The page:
Special Education

Chapter 501 of the Laws of 2012: “Protection of People with Special Needs Act”

May 2013

SPECIAL EDUCATION FIELD ADVISORY

TO:
Executive Directors of Approved Private Residential Schools
Superintendents, Special Act School Districts
Superintendents, State-Operated Schools
Superintendents, State-Supported Schools
Out-of-State Approved Residential Schools

FROM:
James P. DeLorenzo 

SUBJECT:
Chapter 501 of the Laws of 2012: “Protection of People with Special Needs  Act” - PDF PDF document(58 KB)

The purpose of this memorandum is to provide information regarding Chapter 501 of the Laws of 2012: “Protection of People with Special Needs Act” and changes to the requirements for the standards for the protection of day and residential students who attend a residential school (i.e., the New York State School for the Blind, the New York State School for the Deaf, a State-supported school which has a residential component, a special act school district, or an approved private residential school).  Chapter 501 of the Laws of 2012 is effective on June 30, 2013.  The new law includes provisions to:

  • Create uniform safeguards for vulnerable persons in facilities or provider agencies that are operated, certified, or licensed by State oversight agencies (i.e., Office of Mental Health, Department of Health, Office for People With Developmental Disabilities, Office of Children and Family Services, Office of Alcoholism and Substance Abuse Services, and the State Education Department (SED)) to protect them against abuse, neglect and other conduct that may jeopardize their health, safety and welfare.  
  • Standardize the definitions of abuse, neglect and significant incidents in covered facilities and programs and establish notification and investigation requirements for allegations of abuse and neglect of individuals and other significant incidents that affect individuals placed in facilities or provider agencies.  A significant incident is an incident, other than abuse or neglect, which because of its severity or sensitivity of the situation, may result in, or has the reasonably foreseeable potential to result in, harm to the health, safety or welfare of a student.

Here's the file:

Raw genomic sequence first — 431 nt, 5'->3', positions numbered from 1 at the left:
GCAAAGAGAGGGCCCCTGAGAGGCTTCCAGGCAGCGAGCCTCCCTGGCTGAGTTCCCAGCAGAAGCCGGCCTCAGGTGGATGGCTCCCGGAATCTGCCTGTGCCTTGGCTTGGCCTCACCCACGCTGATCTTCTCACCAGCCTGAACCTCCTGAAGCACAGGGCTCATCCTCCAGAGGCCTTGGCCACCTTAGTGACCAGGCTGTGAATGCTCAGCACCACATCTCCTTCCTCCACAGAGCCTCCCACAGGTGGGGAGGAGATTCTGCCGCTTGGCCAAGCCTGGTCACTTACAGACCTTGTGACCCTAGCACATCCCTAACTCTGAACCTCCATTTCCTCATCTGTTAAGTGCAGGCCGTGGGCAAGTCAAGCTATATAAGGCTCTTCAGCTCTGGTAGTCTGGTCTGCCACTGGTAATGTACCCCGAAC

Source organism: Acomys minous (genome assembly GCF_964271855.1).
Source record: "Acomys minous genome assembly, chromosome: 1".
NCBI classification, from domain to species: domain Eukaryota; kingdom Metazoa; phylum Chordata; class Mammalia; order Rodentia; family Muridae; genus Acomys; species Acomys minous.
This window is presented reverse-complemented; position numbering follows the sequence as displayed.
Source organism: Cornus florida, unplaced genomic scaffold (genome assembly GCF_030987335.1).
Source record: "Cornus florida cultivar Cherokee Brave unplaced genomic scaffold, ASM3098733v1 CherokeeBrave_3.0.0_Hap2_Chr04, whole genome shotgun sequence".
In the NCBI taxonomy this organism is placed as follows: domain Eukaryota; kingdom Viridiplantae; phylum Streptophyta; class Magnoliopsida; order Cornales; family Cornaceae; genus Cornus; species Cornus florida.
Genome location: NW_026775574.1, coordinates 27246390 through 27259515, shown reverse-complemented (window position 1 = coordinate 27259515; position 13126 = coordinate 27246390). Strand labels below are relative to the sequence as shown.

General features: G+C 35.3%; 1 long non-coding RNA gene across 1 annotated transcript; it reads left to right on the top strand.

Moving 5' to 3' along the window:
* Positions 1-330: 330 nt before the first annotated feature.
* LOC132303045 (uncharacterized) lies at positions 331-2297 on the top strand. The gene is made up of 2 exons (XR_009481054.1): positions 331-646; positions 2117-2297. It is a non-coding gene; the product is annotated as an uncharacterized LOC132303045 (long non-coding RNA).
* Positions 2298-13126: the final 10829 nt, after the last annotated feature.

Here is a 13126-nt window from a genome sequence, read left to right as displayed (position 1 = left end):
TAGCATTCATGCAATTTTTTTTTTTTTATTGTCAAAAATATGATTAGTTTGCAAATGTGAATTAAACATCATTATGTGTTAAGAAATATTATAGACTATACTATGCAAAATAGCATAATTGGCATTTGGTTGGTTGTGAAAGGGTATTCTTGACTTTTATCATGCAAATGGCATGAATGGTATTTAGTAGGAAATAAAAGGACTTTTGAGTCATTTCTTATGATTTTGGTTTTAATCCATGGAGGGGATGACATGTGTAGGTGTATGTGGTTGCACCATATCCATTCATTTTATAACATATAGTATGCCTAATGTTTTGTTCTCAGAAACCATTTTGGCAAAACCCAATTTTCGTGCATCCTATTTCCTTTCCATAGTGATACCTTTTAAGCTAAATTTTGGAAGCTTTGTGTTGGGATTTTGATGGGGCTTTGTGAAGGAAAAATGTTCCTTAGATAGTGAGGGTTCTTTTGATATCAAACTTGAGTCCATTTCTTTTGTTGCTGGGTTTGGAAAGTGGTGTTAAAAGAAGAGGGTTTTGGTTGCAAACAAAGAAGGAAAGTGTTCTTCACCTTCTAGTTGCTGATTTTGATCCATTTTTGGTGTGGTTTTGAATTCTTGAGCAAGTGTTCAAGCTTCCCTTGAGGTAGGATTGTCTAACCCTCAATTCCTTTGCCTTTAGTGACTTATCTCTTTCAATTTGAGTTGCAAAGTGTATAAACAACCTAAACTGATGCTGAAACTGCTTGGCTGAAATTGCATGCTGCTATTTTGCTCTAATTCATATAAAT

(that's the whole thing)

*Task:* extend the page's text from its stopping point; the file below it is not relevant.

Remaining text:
• Establish the Justice Center for the Protection of People with Special Needs, which will assume the functions and responsibilities of the former Commission on Quality of Care and Advocacy for Persons with Disabilities.  The Justice Center will be responsible for investigations of allegations of serious abuse and neglect of vulnerable persons in State-operated and licensed facilities, including residential schools under SED’s oversight; overseeing implementation of the procedures of State oversight agencies for tracking, investigating and monitoring corrective actions of allegations of abuse, neglect and significant incidents; maintaining a register of individuals who have committed serious acts of abuse (Staff Exclusion List); and establishing codes of conduct of ethical standards to which all individuals who have regular contact with people with special needs would be held accountable.